Wednesday, April 14, 2010
Rather then drag you, the reader, through every step of the build up, we'll skip ahead to where I had decided that I had hit the point of diminishing returns on the faces and bodies.....
I ended up baking these figures for a good time; the figures ended up a dark brown colour.
Definitely set though. Any more work needed on this would require carving, files and sandpaper.....
Gave them a coat in Vallejo grey primer, after washing the figures in soap and water.
Once the primer coat was dry, laid down some base coats. Blue for the jeans and denim skirt, flesh tones where needed, and Andrea grey for the jackets (part of their Black set)
Hands I was going to wait till final fitting to bike. Bens hands needed to grip the handles, while Mish had to grip Ben, and a bouquet of Cherry Blossoms.
I think this was taken very late one night, after a full day on the project.
OK, we can see where I have made an effort at capturing a likeness of Mish; challenging. After a few different efforts, I got one I was fairly happy with. Alas, took no photos, as I had to push hard to get this complete in time, and was so focused on making progress that I plain forgot to take much in the way of work in progress shots.....
Now, for you budding sculptors out there who wish to sculpt a female figure, here is something I am trying to keep things real, regarding breasts.
Mark a centreline from the hollow of the throat, down to the centreline of the hips. This gives the centreline of the figure. Next, at about 45 degrees, mark a pair of lines from the top of the throat, down to the base of the rib cage. Should look a bit like a triangle, or a three line sketch of a tree. I added in a line to make a triangle at this point so I could place some boundary lines around my Sisters in Laws anatomy.
Next, made up a ball of Sculpey, cut it in half to ensure some symmetry, then blended it in, so it resembled a teardrop shape.
This gives something resembling cleavage, and realistic breasts.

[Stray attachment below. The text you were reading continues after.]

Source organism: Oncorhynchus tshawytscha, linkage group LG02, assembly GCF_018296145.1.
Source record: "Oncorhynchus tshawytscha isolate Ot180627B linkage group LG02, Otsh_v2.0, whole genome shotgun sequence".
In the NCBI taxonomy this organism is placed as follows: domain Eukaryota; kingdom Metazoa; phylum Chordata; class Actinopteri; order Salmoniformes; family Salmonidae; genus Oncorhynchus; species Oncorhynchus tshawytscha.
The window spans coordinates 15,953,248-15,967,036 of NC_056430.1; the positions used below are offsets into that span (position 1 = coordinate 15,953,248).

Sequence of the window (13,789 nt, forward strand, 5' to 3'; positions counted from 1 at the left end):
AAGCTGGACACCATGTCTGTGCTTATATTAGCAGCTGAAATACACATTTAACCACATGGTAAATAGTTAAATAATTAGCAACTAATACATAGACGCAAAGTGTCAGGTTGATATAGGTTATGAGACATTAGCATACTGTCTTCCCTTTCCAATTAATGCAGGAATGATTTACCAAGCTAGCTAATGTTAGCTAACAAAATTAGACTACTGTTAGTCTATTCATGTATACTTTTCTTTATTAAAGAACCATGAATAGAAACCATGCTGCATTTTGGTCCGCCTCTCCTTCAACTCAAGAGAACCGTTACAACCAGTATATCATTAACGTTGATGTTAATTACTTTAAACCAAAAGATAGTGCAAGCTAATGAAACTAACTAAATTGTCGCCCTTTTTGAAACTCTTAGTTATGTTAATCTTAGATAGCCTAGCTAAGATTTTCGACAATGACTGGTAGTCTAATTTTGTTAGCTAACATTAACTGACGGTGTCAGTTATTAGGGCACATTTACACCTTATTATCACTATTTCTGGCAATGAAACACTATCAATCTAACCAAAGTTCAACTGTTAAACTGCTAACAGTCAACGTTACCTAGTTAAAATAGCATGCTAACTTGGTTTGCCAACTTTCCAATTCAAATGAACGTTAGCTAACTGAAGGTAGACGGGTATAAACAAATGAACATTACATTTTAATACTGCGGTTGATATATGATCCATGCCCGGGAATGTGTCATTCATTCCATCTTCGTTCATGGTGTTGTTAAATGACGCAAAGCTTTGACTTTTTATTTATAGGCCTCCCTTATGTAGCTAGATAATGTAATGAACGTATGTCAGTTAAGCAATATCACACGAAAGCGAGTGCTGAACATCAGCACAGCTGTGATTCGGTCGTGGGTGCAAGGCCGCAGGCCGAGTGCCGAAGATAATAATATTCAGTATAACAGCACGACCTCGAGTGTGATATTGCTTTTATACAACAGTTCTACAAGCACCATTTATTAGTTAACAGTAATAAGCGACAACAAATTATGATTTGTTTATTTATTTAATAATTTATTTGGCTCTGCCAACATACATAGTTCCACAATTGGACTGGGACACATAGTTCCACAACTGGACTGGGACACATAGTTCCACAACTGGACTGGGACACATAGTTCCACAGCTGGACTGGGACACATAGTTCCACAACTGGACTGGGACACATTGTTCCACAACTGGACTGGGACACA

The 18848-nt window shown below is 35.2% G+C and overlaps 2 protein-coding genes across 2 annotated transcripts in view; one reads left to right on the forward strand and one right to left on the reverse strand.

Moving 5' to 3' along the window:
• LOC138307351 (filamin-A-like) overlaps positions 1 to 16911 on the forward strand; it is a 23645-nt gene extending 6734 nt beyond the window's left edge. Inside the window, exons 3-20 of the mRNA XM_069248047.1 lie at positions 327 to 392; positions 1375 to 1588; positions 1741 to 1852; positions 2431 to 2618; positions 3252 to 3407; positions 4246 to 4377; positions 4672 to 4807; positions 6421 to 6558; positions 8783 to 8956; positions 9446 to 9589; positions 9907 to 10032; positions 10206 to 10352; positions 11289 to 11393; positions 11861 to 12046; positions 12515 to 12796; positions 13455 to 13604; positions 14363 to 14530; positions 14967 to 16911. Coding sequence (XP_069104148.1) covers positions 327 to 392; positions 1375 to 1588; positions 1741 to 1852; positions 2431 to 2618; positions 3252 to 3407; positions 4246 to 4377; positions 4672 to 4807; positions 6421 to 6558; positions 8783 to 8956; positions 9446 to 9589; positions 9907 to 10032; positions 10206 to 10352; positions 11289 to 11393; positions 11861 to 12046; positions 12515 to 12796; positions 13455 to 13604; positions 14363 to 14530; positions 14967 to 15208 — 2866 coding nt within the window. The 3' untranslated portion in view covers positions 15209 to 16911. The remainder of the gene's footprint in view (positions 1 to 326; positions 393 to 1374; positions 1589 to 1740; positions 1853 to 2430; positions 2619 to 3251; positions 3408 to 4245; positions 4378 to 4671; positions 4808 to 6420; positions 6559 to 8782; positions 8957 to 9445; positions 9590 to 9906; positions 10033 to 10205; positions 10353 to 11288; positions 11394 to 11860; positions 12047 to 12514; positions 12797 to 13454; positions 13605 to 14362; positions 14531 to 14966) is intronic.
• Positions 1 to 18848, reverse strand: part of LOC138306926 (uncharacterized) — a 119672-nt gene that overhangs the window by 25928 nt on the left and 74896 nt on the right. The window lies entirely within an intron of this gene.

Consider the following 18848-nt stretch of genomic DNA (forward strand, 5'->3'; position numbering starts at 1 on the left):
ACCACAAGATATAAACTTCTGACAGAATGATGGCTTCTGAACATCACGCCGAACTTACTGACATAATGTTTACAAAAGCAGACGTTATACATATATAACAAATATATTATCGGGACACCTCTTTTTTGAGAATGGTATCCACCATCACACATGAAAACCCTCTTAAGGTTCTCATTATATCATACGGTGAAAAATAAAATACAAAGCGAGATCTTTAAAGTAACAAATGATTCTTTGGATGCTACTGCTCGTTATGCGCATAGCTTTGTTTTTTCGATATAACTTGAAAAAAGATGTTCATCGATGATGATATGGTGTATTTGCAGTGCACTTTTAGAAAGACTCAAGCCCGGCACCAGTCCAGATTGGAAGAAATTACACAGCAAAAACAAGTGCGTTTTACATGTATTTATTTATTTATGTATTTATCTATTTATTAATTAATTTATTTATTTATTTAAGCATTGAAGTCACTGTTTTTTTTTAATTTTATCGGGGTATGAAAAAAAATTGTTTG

two often I see what looks like a pair of soccer balls attached in a rather optimistic way, with no appreciation of gravity, mass or massive back aches for such large....err.....sculpts....
Anyway, until I find a better way, this technique is giving me a start point.
Ok, here it can be seen where I revisited and then had to rework Ben. The top photo shows how I built up his body, and jacket, in sections. to keep layers even in thickness, I laid down two thin strips of plastic sheet, and then used a brass tube to flatten the Sculpey. Worked quite OK, and by doing it in sections, well, it was easy to manipulate around the figure.
Second photo, it can be seen where I cut a wedge from out of his belly, and a line across the small of his back; then I bent him forward, so his stance was more natural, and he didn't end up with arms down to his knees!
His arms at fixed at this point, but will be rotated up so he can grasp the handlebars.
now that looks good. really, it looks like a piece of ground with grass, and rocks, and stuff now. I did airbrush successive layers, then I added a thin layer of groundwork glue, then sprinkled the grass onto it. The grass is a bright shade of green; rather too bright, so I cut the green sheen with some green paint, airbrushed on.
Also, the bike is gaining extras, like rear shock absorbers, an exhaust, mudguards, and some piping and plumbing. Definitely a big part of the entire task was that bike scratch build.....
Monday, April 5, 2010
Ok, there has been more work on the figures, but I am going to refrain from posting, so the happy couple and their friends don't spoil the surprise!
Having said that, here is how I have worked on the base so far.